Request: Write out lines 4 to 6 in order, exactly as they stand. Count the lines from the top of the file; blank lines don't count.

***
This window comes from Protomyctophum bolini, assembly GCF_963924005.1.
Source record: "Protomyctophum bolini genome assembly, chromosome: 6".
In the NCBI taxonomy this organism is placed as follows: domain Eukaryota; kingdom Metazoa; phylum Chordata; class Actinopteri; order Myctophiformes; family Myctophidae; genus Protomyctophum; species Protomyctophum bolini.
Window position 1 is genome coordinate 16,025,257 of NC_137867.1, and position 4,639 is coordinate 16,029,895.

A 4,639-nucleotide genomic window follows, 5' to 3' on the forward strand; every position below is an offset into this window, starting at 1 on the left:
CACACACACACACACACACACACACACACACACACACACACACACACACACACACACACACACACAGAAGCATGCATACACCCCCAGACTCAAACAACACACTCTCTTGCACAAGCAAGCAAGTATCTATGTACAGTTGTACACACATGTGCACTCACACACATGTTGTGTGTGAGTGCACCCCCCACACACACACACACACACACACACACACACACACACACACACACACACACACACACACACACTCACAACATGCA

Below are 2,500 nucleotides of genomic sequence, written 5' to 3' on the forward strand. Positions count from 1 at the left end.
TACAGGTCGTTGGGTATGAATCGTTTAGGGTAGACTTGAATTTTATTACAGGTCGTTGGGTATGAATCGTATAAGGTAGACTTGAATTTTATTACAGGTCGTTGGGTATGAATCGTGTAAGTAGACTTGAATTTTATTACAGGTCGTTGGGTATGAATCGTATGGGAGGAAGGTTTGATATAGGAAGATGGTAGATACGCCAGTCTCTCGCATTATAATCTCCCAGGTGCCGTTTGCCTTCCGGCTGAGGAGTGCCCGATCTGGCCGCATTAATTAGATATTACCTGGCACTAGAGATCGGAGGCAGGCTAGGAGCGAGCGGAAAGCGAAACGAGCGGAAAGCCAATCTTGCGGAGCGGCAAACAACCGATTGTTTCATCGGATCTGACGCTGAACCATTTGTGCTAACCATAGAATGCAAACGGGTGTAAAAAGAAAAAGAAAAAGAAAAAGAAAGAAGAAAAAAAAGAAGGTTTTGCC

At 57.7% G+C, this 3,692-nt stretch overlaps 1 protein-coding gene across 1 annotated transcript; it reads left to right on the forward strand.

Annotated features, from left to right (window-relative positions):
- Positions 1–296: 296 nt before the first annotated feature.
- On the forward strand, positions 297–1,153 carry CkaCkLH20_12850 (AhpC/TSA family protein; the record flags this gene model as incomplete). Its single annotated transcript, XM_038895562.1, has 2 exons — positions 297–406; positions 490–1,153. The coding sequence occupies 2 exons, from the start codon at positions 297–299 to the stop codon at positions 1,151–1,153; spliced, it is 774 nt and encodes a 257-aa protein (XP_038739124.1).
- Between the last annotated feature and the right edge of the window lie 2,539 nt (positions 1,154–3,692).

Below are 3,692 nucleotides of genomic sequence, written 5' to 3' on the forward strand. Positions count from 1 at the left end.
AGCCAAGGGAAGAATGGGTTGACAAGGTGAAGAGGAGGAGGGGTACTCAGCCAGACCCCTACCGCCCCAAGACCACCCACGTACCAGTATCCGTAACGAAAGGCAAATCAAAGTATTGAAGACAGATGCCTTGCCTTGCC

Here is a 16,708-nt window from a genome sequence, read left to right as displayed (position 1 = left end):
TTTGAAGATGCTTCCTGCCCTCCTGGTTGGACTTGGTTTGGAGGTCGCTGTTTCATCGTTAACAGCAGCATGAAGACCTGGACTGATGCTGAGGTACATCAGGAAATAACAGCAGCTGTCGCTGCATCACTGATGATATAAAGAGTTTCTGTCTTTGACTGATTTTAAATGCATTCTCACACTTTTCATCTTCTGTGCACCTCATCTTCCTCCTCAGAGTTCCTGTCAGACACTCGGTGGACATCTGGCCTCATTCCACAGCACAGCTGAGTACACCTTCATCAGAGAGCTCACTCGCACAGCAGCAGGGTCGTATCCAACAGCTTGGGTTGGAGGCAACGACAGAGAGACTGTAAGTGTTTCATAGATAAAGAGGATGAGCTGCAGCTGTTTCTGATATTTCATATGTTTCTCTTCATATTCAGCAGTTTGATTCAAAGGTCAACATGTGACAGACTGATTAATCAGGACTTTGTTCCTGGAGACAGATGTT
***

Window position 1 is genome coordinate 16,025,257 of NC_137867.1, and position 4,639 is coordinate 16,029,895.

A 4,639-nucleotide genomic window follows, 5' to 3' on the forward strand; every position below is an offset into this window, starting at 1 on the left:
CACACACACACACACACACACACACACACACACACACACACACACACACACACACACACACACACAGAAGCATGCATACACCCCCAGACTCAAACAACACACTCTCTTGCACAAGCAAGCAAGTATCTATGTACAGTTGTACACACATGTGCACTCACACACATGTTGTGTGTGAGTGCACCCCCCACACACACACACACACACACACACACACACACACACACACACACACACACACACACACACACTCACAACATGCA